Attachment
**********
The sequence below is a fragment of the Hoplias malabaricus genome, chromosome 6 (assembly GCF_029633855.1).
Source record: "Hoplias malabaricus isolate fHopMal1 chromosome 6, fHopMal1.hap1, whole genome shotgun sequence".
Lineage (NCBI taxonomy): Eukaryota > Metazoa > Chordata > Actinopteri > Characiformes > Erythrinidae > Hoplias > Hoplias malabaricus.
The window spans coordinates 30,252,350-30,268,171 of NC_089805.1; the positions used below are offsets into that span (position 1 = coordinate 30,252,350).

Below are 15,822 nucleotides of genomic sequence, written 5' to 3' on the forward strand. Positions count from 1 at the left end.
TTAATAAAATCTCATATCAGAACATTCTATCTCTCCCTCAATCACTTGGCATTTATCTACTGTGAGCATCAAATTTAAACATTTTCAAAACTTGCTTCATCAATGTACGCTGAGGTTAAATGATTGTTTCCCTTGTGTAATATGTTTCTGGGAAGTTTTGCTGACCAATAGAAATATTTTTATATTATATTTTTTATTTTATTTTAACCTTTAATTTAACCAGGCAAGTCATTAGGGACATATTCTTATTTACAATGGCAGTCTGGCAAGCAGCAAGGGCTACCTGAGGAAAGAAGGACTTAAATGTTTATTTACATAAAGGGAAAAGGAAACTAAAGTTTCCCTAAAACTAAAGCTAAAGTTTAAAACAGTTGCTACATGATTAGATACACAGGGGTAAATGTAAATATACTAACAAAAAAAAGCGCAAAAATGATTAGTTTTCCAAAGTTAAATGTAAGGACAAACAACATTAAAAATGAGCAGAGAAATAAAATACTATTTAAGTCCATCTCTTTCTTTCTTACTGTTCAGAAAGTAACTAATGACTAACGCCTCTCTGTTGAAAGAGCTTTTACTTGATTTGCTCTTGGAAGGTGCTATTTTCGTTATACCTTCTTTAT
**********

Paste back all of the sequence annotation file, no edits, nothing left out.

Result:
The sequence below is a fragment of the Hoplias malabaricus genome, chromosome 6 (assembly GCF_029633855.1).
Source record: "Hoplias malabaricus isolate fHopMal1 chromosome 6, fHopMal1.hap1, whole genome shotgun sequence".
Lineage (NCBI taxonomy): Eukaryota > Metazoa > Chordata > Actinopteri > Characiformes > Erythrinidae > Hoplias > Hoplias malabaricus.
The window spans coordinates 30,252,350-30,268,171 of NC_089805.1; the positions used below are offsets into that span (position 1 = coordinate 30,252,350).

Below are 15,822 nucleotides of genomic sequence, written 5' to 3' on the forward strand. Positions count from 1 at the left end.
TTAATAAAATCTCATATCAGAACATTCTATCTCTCCCTCAATCACTTGGCATTTATCTACTGTGAGCATCAAATTTAAACATTTTCAAAACTTGCTTCATCAATGTACGCTGAGGTTAAATGATTGTTTCCCTTGTGTAATATGTTTCTGGGAAGTTTTGCTGACCAATAGAAATATTTTTATATTATATTTTTTATTTTATTTTAACCTTTAATTTAACCAGGCAAGTCATTAGGGACATATTCTTATTTACAATGGCAGTCTGGCAAGCAGCAAGGGCTACCTGAGGAAAGAAGGACTTAAATGTTTATTTACATAAAGGGAAAAGGAAACTAAAGTTTCCCTAAAACTAAAGCTAAAGTTTAAAACAGTTGCTACATGATTAGATACACAGGGGTAAATGTAAATATACTAACAAAAAAAAGCGCAAAAATGATTAGTTTTCCAAAGTTAAATGTAAGGACAAACAACATTAAAAATGAGCAGAGAAATAAAATACTATTTAAGTCCATCTCTTTCTTTCTTACTGTTCAGAAAGTAACTAATGACTAACGCCTCTCTGTTGAAAGAGCTTTTACTTGATTTGCTCTTGGAAGGTGCTATTTTCGTTATACCTTCTTTAT